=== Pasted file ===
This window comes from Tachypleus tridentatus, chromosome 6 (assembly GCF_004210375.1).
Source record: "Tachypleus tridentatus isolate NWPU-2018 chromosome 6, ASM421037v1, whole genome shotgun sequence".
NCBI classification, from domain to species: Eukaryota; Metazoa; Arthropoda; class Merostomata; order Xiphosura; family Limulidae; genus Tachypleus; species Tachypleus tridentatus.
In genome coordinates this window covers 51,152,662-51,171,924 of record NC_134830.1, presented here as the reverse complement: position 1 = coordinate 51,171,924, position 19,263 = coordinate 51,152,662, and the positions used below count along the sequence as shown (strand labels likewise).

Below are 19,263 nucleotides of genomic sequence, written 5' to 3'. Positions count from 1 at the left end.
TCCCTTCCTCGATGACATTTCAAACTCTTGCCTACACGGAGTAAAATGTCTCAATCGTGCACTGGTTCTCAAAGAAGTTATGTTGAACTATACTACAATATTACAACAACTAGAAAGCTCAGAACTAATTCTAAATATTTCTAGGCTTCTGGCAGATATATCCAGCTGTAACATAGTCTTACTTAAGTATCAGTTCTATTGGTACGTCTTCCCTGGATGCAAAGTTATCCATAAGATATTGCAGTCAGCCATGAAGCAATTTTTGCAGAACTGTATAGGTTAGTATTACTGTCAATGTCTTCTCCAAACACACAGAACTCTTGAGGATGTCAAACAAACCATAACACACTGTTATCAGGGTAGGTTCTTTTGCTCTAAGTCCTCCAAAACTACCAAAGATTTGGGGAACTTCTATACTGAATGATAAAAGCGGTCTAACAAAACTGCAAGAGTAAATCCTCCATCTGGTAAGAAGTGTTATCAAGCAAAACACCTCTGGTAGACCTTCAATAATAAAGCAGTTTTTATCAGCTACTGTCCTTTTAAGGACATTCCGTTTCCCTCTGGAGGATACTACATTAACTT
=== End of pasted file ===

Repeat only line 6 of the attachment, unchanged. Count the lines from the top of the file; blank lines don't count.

TCCCTTCCTCGATGACATTTCAAACTCTTGCCTACACGGAGTAAAATGTCTCAATCGTGCACTGGTTCTCAAAGAAGTTATGTTGAACTATACTACAATATTACAACAACTAGAAAGCTCAGAACTAATTCTAAATATTTCTAGGCTTCTGGCAGATATATCCAGCTGTAACATAGTCTTACTTAAGTATCAGTTCTATTGGTACGTCTTCCCTGGATGCAAAGTTATCCATAAGATATTGCAGTCAGCCATGAAGCAATTTTTGCAGAACTGTATAGGTTAGTATTACTGTCAATGTCTTCTCCAAACACACAGAACTCTTGAGGATGTCAAACAAACCATAACACACTGTTATCAGGGTAGGTTCTTTTGCTCTAAGTCCTCCAAAACTACCAAAGATTTGGGGAACTTCTATACTGAATGATAAAAGCGGTCTAACAAAACTGCAAGAGTAAATCCTCCATCTGGTAAGAAGTGTTATCAAGCAAAACACCTCTGGTAGACCTTCAATAATAAAGCAGTTTTTATCAGCTACTGTCCTTTTAAGGACATTCCGTTTCCCTCTGGAGGATACTACATTAACTT